JOURNAL ARTICLE
MULTICENTER STUDY
RANDOMIZED CONTROLLED TRIAL

Large-scale randomized prostate cancer screening trials: program performances in the European Randomized Screening for Prostate Cancer trial and the Prostate, Lung, Colorectal and Ovary cancer trial

Harry J de Koning, Anssi Auvinen, Antonio Berenguer Sanchez, Fernando Calais da Silva, Stefano Ciatto, Louis Denis, John K Gohagan, Matti Hakama, Jonas Hugosson, Ries Kranse, Vera Nelen, Philip C Prorok, Fritz H Schröder
International Journal of Cancer. Journal International du Cancer 2002 January 10, 97 (2): 237-44
11774270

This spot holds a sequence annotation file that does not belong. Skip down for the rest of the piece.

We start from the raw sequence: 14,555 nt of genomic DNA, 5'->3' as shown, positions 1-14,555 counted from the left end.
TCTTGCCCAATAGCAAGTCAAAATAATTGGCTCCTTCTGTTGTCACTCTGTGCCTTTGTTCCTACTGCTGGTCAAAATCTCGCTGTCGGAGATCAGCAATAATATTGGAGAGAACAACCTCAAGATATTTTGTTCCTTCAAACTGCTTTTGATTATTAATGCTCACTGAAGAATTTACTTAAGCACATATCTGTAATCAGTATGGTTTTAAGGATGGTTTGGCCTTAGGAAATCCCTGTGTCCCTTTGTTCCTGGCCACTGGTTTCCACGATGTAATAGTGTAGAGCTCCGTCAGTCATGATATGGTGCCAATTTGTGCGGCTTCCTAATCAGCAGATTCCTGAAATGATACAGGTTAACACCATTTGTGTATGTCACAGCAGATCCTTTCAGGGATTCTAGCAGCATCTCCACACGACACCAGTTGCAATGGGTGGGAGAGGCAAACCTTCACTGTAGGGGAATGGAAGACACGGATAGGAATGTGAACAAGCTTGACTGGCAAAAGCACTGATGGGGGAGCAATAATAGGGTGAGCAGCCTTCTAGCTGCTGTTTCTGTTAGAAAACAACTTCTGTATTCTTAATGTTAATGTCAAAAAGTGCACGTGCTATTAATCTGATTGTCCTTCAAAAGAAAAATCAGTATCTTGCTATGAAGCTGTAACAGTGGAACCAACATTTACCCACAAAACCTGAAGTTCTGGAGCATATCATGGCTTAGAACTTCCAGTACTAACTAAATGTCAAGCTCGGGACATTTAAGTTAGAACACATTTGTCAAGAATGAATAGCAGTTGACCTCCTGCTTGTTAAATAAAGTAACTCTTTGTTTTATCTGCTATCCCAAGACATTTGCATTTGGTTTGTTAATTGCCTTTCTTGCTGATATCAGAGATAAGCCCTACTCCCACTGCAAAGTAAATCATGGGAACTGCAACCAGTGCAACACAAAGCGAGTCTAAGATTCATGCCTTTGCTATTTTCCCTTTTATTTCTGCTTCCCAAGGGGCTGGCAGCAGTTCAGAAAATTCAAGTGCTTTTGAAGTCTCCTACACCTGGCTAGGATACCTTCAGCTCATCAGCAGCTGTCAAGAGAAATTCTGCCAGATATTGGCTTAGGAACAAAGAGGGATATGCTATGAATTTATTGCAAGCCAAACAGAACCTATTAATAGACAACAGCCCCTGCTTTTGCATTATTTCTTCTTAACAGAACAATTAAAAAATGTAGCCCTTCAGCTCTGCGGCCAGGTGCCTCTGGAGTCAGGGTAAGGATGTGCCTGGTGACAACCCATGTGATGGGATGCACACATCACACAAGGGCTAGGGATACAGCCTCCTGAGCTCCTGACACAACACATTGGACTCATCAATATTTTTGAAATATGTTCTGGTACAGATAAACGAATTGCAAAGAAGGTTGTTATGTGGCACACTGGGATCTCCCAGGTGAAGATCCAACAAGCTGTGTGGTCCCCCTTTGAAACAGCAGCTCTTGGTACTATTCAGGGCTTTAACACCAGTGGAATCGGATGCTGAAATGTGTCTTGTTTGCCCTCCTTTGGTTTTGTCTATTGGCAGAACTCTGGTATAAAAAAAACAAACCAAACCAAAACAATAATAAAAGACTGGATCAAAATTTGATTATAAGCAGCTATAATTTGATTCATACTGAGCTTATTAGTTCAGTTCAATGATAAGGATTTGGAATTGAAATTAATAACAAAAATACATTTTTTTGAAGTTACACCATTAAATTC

Two large-scale randomized screening trials, the Prostate, Lung, Colorectal and Ovary (PLCO) cancer trial in the USA and the European Randomized Screening for Prostate Cancer (ERSPC) trial in Europe are currently under way, aimed at assessing whether screening reduces prostate cancer mortality. Up to the end of 1998, 102,691 men have been randomized to the intervention arm and 115,322 to the control arm (which represents 83% of the target sample size) from 7 European countries and 10 screening centers in the USA. The principal screening method at all centers is determination of serum prostate-specific antigen (PSA). The PLCO trial and some European centers use also digital rectal examination (DRE) as an ancillary screening test. In the core age group (55-69 years), 3,362 of 32,486 men screened (10%) had a serum PSA concentration of 4 ng/ml or greater, which is 1 cut-off for biopsy (performed in 84%). An additional 6% was referred for further assessment based on other criteria, with much less efficiency. Differences in PSA by country are largely attributable to the age structure of the study population. The mean age-specific PSA levels are lower in the PLCO trial (1.64 ng/ml [in the age group 55-59 years], 1.80 [60-64 years] and 2.18 [65-69 years) than in the ERSPC trial (1.28-1.71 [55-59], 1.75-2.87 [60-64] and 2.48-3.06 [65-69 years]). Detection rates at the first screen in the ERSPC trial range from 11 to 42/1,000 men screened and reflect underlying differences in incidence rates and screening procedures. In centers with consent to randomization design, adherence in the screening arm is 91%, but less than half of the men in the target population are enrolled in the trial. In population-based centers in which men were randomized prior to consent, all eligible subjects are enrolled, but only about two-thirds of the men in the intervention arm undergo screening. Considerable progress has been made in both trials. Enrollment will be completed in 2001. A substantial number of early prostate cancers have been detected. The differences between countries seem to reflect both underlying prostate cancer incidence and screening policy. The trials have the power to show definitive results in 2005-2008.

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